Tampa native, Colleen Orender started her singing career at just five years old performing in her grandfather’s country band. Teaming up with producer Michael Davey here in Nashville, her sound moved in a different direction that has drawn comparisons to Amy Winehouse, with a touch of James Bond. Colleen has been releasing singles, was featured on the Local Brew Live last year with her Christmas release, “Blame It on The Mistletoe” and she has just released a video for her new song, “Love Me Harder”.
AnaLee: I never would’ve guessed that you started out singing country music as your style takes me into a speakeasy, or maybe a James Bond film. I've had the good fortune of seeing you perform live and the last time was early this year at Rudy’s Jazz Room. I am really glad I was able to catch that show as that is the kind of setting I’d pictured seeing you in and it did not disappoint. Your band is fantastic and you delivered the songs to that room perfectly. Was the shift from country to a more blues/jazz vibe intentional or something you sort of fell into when you started working with Michael Davey in Nashville? Talk about discovering and developing your current sound.
Colleen: Thank you for the compliment I’m really proud of the players I get to work with, and I’m so glad you enjoyed the show, it was special to have you there.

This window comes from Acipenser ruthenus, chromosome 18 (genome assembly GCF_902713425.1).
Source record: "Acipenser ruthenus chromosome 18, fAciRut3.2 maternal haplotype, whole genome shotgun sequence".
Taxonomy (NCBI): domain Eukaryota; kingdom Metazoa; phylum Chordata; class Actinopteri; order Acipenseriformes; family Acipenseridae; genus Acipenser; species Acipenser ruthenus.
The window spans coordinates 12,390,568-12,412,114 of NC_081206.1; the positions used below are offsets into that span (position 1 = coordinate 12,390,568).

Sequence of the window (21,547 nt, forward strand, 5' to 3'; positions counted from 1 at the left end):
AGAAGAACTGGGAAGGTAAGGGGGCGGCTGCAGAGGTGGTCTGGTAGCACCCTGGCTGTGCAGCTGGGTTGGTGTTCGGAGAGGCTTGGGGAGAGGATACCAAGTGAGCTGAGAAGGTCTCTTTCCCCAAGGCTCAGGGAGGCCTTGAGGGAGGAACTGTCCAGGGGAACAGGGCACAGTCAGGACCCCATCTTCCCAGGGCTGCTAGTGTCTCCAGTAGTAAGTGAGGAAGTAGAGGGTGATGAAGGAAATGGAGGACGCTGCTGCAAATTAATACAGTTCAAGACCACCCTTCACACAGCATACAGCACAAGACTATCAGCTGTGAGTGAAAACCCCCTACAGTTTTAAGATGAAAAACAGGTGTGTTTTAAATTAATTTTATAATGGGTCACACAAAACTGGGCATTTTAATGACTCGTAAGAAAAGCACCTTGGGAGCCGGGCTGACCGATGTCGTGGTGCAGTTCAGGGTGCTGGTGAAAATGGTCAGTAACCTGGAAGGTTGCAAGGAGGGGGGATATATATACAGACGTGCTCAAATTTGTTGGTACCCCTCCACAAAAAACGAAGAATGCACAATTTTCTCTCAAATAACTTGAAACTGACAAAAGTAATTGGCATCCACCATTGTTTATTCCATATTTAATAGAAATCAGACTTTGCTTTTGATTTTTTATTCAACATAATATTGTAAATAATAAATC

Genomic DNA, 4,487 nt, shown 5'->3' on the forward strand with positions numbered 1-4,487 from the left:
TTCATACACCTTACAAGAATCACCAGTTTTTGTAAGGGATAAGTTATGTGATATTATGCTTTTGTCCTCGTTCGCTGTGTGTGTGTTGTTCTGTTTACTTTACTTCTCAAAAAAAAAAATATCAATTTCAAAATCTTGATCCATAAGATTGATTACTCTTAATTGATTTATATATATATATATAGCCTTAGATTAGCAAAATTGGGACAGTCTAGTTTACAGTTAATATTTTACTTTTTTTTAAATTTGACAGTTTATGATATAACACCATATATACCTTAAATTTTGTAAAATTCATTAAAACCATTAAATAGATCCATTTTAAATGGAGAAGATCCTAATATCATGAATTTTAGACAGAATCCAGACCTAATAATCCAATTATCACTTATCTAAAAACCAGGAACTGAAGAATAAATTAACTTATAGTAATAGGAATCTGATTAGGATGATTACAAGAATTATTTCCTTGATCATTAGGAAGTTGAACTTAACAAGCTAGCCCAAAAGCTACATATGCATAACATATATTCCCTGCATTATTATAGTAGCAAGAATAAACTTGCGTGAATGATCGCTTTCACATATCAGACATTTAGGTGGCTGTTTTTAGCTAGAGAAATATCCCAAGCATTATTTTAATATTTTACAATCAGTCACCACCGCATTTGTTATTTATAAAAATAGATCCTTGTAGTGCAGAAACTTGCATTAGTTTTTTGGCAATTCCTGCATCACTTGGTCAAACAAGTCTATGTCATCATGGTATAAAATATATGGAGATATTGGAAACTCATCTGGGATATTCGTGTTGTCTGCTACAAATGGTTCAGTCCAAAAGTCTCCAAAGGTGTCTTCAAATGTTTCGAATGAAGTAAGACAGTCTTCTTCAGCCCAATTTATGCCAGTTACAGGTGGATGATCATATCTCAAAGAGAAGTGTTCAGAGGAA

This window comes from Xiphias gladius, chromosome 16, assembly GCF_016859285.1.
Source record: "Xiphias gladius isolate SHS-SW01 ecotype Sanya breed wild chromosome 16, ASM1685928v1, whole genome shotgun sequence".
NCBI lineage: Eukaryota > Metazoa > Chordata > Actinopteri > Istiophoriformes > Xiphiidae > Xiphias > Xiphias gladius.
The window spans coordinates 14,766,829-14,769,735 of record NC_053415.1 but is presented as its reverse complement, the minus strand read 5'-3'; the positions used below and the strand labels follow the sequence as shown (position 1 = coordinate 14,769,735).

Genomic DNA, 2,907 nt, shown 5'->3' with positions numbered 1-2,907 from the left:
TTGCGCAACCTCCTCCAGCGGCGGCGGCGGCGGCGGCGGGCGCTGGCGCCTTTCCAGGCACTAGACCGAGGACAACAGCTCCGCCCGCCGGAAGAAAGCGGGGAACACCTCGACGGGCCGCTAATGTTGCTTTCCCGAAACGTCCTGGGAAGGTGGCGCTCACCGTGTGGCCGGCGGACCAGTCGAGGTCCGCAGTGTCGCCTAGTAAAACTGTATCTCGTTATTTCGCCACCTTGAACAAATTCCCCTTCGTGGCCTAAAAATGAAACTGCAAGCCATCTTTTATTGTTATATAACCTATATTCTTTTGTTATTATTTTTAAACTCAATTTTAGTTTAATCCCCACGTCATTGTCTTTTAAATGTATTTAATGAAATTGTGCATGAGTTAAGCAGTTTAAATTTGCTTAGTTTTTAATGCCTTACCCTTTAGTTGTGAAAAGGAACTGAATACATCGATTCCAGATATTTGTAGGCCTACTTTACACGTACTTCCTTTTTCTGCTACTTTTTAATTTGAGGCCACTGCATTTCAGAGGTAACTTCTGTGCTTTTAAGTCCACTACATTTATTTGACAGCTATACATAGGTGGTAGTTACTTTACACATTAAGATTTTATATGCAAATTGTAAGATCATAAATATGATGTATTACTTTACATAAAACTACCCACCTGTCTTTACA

I was a sponge when it came to singers when I was little. I would listen and watch Judy Garland and see the space she used in her mouth, and the energy in her body and that tone. I never took singing lessons; we all just sang. My Paw Paw definitely had a crooner voice. It was deep and rich and blue. Although country was his favorite and definitely what he wanted me to sing, he had great appreciation and skill for singing good music of all kinds. My Dad was a huge blues fan, and I was absorbing John Lee Hooker, Johnny Taylor, and BB King records in elementary school. I think the first song I ever remember the words to was “Statesboro Blues”. My Great Grandmother was a Big Band singer on my Mother’s side as well. I went through my Dad’s records all the time while he was at work, and when I heard Etta James or Nina Simone, or Sara Vaughn for the first time, I just knew that I could sing like that. I could feel it in my body when I sang like that. But it was no different from how I felt when I first listened to a Patsy Cline record. I don’t know if it’s because I’m a Contralto too, but I could feel the way she made bright notes blue with the emotion in her voice. It was soulful and heartbreaking. So, I guess I’d have to say it’s the blue notes that made me want to sing jazz and blues. The way Sara Vaughn didn’t seem to need any effort or breath to slide the melody out like a trumpet or a trombone, that was something I wanted to do. It was something that needed to be perfected. I knew I had to sing for hours and hours a day to be good at it. Country taught my voice to be strong with emotion and tension, but I wanted to conquer the tone and the more complex melodies in jazz. I was singing blues already professionally, and while I was a musical theatre major in college, I really honed my taste for jazz. I was writing songs for a long time in different genres all my life, and I released different projects, but I knew I hadn’t really found the perfect feel yet, so I didn’t focus on writing for quite some time. I had been singing jazz and blues around Nashville and on the road for years. I was touring little towns anywhere I could and I kept writing song bits on cocktail napkins or whatever I could find. I called my best friend Nikki Williams and told her I was ready to start finishing these songs that were keeping me up at night, and she introduced me to Michael Davey to produce it. After the first session we had together it was obvious that we had something special, and Michael helped me merge all of the styles I wanted together. I wanted “The Company of Older Men” to sound like a soundtrack in a film and like one of those classic Etta records, and a gritty Denise La Salle record with a sort of cinematic pop feel. We haven’t released “Diamond Hill” yet, but you’ll hear a little bit of country Florida blues in that one too, when we get it out next summer. I wrote it about where I grew up.